Tea Party Sets Its Sights on the Senate

The House last year became the spiritual home of the Tea Party, which helped elect dozens in the 2010 Republican landslide. Success in the Senate was limited.

In 2013, the Senate may become the Tea Party's cathedral.

This year, Tea Party activists are winning Republican Senate primaries and are favored to win seats in the fall. They include Ted Cruz in Texas, Deb Fischer in Nebraska and Richard Mourdock in Indiana. Primaries over the next 10 days in Missouri and Wisconsin could catapult others.

Cruz, a former law clerk to the late Supreme Court Justice William Rehnquist, handily defeated the Texas lieutenant governor last week. He's considered a virtual shoo-in in the general election.

Fischer, who won an upset victory against a more established candidate, has been embraced by the Tea Party, as has Mourdock who knocked off six-term Republican Senator Richard Lugar in Indiana. Facing tough Democratic opponents, they are favored in states that are decidedly Republican.

They all are hard-line conservatives. Take Mourdock: He has proposed spending cuts of $7.6 trillion over a decade, or more than double the amount recommended by the Bowles-Simpson deficit commission. As for bipartisanship, he says, "The problem is that we try to work together too much rather than stand for our convictions."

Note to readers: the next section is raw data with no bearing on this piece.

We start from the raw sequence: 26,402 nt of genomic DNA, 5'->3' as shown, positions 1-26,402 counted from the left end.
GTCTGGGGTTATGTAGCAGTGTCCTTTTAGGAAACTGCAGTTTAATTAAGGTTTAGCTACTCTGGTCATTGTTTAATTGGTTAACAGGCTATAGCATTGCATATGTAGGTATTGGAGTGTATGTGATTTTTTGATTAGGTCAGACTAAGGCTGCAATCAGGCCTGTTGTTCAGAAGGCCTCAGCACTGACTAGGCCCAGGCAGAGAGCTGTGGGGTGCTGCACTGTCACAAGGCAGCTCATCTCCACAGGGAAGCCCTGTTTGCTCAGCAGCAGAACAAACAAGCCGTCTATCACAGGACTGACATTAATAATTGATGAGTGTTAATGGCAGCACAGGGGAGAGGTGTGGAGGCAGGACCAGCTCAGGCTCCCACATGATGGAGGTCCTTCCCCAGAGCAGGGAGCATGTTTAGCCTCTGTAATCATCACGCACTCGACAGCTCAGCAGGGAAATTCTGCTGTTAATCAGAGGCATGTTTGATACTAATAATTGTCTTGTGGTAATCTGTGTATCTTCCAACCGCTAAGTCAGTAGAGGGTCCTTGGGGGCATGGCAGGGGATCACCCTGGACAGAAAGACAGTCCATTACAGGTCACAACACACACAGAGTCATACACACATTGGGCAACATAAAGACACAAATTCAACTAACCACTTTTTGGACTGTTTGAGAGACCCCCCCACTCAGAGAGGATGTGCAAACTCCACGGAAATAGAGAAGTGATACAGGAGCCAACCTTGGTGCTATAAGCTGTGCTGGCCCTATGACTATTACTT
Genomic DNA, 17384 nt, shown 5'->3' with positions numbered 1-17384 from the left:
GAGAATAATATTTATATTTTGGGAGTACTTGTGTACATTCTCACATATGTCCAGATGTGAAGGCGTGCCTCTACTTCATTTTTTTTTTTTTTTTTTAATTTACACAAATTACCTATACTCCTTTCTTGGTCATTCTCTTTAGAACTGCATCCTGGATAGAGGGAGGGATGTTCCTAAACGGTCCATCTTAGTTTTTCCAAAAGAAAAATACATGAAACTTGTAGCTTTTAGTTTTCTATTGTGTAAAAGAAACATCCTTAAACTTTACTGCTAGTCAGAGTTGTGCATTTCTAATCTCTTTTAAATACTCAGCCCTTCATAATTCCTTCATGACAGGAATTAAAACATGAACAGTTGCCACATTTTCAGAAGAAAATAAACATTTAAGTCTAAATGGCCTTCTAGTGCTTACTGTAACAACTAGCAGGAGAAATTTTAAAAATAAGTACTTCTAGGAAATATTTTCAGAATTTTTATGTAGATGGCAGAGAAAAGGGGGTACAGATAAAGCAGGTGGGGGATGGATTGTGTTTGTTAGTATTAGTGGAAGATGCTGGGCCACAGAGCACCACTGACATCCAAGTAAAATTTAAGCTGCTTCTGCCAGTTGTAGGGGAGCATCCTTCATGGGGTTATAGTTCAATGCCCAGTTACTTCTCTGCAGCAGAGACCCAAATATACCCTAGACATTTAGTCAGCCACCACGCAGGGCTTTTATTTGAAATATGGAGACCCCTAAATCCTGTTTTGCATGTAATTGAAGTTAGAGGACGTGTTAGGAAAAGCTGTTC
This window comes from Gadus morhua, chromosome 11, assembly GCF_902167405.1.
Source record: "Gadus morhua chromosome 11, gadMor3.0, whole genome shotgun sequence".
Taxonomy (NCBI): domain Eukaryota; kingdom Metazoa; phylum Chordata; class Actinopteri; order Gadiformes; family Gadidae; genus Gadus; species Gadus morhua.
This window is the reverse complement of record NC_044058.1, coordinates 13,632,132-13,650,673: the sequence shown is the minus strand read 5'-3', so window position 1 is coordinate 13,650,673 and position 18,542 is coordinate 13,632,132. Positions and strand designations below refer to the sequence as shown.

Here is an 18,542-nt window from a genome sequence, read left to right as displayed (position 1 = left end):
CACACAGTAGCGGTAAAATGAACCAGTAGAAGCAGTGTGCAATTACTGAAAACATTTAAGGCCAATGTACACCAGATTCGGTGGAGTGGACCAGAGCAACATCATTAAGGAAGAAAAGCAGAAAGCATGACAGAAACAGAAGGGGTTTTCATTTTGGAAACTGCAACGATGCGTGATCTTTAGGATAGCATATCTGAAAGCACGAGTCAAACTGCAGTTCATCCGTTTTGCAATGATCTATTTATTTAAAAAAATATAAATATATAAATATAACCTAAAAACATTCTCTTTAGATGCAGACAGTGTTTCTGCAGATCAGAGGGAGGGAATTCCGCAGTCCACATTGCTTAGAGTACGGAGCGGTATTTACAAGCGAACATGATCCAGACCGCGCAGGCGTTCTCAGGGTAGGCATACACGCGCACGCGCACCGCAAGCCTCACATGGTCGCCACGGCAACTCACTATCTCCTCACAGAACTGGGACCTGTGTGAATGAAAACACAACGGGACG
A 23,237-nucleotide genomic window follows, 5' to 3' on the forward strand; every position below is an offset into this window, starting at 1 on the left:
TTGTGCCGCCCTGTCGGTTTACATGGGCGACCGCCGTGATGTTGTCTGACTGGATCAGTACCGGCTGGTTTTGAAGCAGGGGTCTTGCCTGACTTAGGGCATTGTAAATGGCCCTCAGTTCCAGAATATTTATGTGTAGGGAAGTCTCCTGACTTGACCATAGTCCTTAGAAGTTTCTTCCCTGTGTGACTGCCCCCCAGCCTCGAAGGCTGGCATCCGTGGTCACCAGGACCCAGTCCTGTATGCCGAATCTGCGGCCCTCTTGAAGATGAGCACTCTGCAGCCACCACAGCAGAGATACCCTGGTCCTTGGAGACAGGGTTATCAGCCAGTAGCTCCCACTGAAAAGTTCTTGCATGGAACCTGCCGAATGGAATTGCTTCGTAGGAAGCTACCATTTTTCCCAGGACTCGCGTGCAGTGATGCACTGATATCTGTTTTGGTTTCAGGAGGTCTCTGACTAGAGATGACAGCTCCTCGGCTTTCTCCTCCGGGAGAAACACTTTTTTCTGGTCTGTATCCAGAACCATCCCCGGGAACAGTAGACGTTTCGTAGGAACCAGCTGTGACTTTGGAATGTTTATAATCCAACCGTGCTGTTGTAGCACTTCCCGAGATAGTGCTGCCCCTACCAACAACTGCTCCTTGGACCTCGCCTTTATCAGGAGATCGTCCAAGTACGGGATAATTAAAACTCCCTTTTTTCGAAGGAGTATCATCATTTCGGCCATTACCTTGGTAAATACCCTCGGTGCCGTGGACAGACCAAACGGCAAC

If all these Tea Party-backed Republicans win in November, it means Mitch McConnell, the current Republican Senate leader, will be in the majority. From day one, however, the Kentucky senator will be looking over his shoulder. The real power may be South Carolina Senator Jim DeMint, who stood up and supported a number of these Tea Party candidates in the 2010 elections.

Another politician who benefits: Sarah Palin. The former Alaska governor endorsed Mourdock, Fischer and Cruz when they were underdogs.

(Albert R. Hunt is Washington editor at Bloomberg News and a Bloomberg View columnist. Follow him on Twitter.)

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